On the contrary, if I, as a copywriter, decide I don’t like marketing or just want to try something new mid-career, I can transition much more easily into technical writing, go back to freelancing a variety of content (no more porn ads), or explore something entirely different. The creativity, writing, and analytical skills are much more translatable across fields than most degree plans.
5. You Got An Education, Not Just a Degree
On that note, the skills don’t just translate to jobs, they translate to all aspects of life. The reading, analyzing, and exploring you do throughout your English education give you a greater world view and perspective. They teach you how to communicate on a social level, understand the people around you, and solve problems with critical thinking. These lessons are essential regardless of what you do after school. Even if you decide your true passion is physics and go back to school years after graduating (which is totally a viable option—you’re not locked in forever), you will use the lessons you learned in getting an English education for the rest of your life.
6. You Have to Be Open to Options Outside of Your Dream Job
Okay, time for some real talk. If you’re getting an English degree because you think you’re going to be an editor for a major publishing house or write best-selling novels, you might be in the wrong major. (Actually, you might be on the wrong planet). I’m not trying to crush your dreams—definitely have the dream and maybe even take steps to achieve that dream (I mean, someone gets to be a Random House editor, maybe it’s you [it’s not]).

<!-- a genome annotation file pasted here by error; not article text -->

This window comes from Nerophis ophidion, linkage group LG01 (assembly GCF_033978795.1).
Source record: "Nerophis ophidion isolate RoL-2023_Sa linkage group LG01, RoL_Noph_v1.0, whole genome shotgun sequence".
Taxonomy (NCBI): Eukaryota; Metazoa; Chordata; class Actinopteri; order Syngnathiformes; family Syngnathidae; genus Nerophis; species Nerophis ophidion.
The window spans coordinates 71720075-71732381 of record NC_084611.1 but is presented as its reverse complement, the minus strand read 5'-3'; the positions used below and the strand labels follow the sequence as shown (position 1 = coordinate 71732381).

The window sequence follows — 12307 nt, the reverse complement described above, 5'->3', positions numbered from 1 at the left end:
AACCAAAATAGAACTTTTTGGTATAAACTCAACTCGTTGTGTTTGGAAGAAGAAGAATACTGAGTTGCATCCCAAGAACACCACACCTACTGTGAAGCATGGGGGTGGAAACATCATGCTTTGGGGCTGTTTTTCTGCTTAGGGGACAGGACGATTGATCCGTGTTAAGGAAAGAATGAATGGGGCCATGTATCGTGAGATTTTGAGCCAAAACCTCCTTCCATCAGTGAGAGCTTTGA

For instance, according to the Bureau of Labor Statistics, the job outlook for editors is -2%. In cases like those, you might have more success starting with your plan B, which might include getting a job that helps cultivate some editing skills. It doesn’t mean you have given up on “Plan A: Be A Best-Selling Novelist,” it just means you are more actively working on plan B, which hopefully includes a way to feed yourself.
In reality, there are plenty of jobs that use editing and writing skills in professional and more realistic settings, and you might even be happier with them lifestyle-wise than you would be in a more high-pressure situation.
7. Never Close Any Door
Don’t rule any options out. When I didn’t get a writing job immediately after graduation, I felt like a failure. I used to call the same newspaper asking about freelance opportunities on a weekly basis. (I no longer believe “persistence” is as ground-breaking as people tell you it is). Shoot in as many directions as you can. Consider paths you wouldn’t have before. Continue to cultivate your hobbies like fiction-writing or photography or whatever else you like to do because you never know how those skills are going to help you later in your career. Maybe you actually will publish a best-seller or find your way into the literary world (or start your own literary publication) or who knows what. (And some won’t help you at all. For instance, I will never ever figure out how to take good photos no matter how much I love trying).
Embrace the uncertainty and don’t beat yourself up when you don’t have immediate success. And even if your hobbies don’t turn lucrative, they increase your marketable skills and contribute to a fulfilling and satisfying life. Which, by the way, I would argue, so does an English degree.